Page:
We often look at the damage drunk drivers do in terms of themselves – they get killed and injured – and others. And impaired driving is responsible for some 10,000 deaths each year, and 290,000 injuries – that’s an injury every two minutes.
But the decision to drink and drive can cost us in other ways. Taxes are higher because law enforcement, the courts, and prisons come into play when people drive drunk. And there is the cost of property – not just cars, but road signs, guard rails, houses, and other structures that stand in the way of vehicles piloted by drunk drivers.
Light poles are a common target. In Winston-Salem recently some 2,300 people were de-electrified thanks to the decision of a motorist to get behind the wheel after drinking. And this type of crash is not as rare as you might think. A year ago in Clayton, a similar crash put a thousand homes in the dark.
There are costs to power outages beyond missing a TV show. Food gets spoiled. Some people lose money because they are unable to work, or their business premises are unable to function.
But people who aren’t swayed by the thought of injury and death – their own or someone else’s – aren’t going to worry about electric power for a neighborhood. That is why North Carolina will need to keep the pressure on drunk drivers through laws. One way it could reduce the chances of mishaps like this would be to enact a law requiring ignition interlocks for all DWI offenders with a blood alcohol concentration (BAC) of .08 or more. Currently the devices, which prevent a vehicle from starting if the driver has been drinking, are only mandated for first offenses if the BAC is .15 or higher.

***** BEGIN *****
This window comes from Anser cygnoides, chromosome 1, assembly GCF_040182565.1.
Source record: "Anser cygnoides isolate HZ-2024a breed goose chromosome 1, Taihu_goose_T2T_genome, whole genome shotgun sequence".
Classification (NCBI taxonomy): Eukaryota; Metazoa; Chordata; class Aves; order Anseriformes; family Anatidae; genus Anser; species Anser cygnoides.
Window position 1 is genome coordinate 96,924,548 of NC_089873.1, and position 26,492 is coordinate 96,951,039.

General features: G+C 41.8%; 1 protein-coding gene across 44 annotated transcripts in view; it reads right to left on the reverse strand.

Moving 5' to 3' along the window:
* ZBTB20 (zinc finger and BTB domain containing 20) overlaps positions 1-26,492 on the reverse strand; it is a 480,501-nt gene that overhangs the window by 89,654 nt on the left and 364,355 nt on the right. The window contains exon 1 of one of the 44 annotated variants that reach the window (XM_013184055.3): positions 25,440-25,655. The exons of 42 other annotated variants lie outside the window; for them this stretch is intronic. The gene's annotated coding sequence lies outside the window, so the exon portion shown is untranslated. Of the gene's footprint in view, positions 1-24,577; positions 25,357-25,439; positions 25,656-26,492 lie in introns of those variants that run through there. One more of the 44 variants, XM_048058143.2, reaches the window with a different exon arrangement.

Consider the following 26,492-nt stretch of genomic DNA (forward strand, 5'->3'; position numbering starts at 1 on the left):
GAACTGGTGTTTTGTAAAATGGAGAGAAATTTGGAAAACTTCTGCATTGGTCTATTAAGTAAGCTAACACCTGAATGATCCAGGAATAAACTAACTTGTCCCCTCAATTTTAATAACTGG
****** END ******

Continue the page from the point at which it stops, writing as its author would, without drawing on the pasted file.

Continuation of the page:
Repeat DWI offenders don’t think about the consequences of their actions, so we need to, through laws and technology that’s been proven to work. We can’t catch every NC drunk driver before he or she breaks the law, but we’re far from powerless.